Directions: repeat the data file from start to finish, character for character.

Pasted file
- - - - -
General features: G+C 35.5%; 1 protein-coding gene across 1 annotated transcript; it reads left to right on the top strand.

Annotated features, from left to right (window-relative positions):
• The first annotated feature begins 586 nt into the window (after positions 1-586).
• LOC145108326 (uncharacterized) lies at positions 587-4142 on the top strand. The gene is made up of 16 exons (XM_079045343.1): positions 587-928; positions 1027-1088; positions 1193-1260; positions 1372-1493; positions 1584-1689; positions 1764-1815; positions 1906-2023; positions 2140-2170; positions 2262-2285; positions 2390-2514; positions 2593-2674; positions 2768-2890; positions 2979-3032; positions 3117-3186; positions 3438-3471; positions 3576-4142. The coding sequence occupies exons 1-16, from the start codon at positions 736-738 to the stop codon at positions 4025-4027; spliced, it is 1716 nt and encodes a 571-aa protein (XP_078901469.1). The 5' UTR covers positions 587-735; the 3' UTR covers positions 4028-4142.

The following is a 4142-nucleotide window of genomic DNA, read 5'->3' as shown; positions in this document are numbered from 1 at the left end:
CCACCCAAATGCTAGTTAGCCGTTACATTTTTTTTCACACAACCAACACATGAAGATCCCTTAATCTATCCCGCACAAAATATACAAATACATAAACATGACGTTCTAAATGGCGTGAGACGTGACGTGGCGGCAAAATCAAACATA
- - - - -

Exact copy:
General features: G+C 35.5%; 1 protein-coding gene across 1 annotated transcript; it reads left to right on the top strand.

Annotated features, from left to right (window-relative positions):
• The first annotated feature begins 586 nt into the window (after positions 1-586).
• LOC145108326 (uncharacterized) lies at positions 587-4142 on the top strand. The gene is made up of 16 exons (XM_079045343.1): positions 587-928; positions 1027-1088; positions 1193-1260; positions 1372-1493; positions 1584-1689; positions 1764-1815; positions 1906-2023; positions 2140-2170; positions 2262-2285; positions 2390-2514; positions 2593-2674; positions 2768-2890; positions 2979-3032; positions 3117-3186; positions 3438-3471; positions 3576-4142. The coding sequence occupies exons 1-16, from the start codon at positions 736-738 to the stop codon at positions 4025-4027; spliced, it is 1716 nt and encodes a 571-aa protein (XP_078901469.1). The 5' UTR covers positions 587-735; the 3' UTR covers positions 4028-4142.

The following is a 4142-nucleotide window of genomic DNA, read 5'->3' as shown; positions in this document are numbered from 1 at the left end:
CCACCCAAATGCTAGTTAGCCGTTACATTTTTTTTCACACAACCAACACATGAAGATCCCTTAATCTATCCCGCACAAAATATACAAATACATAAACATGACGTTCTAAATGGCGTGAGACGTGACGTGGCGGCAAAATCAAACATA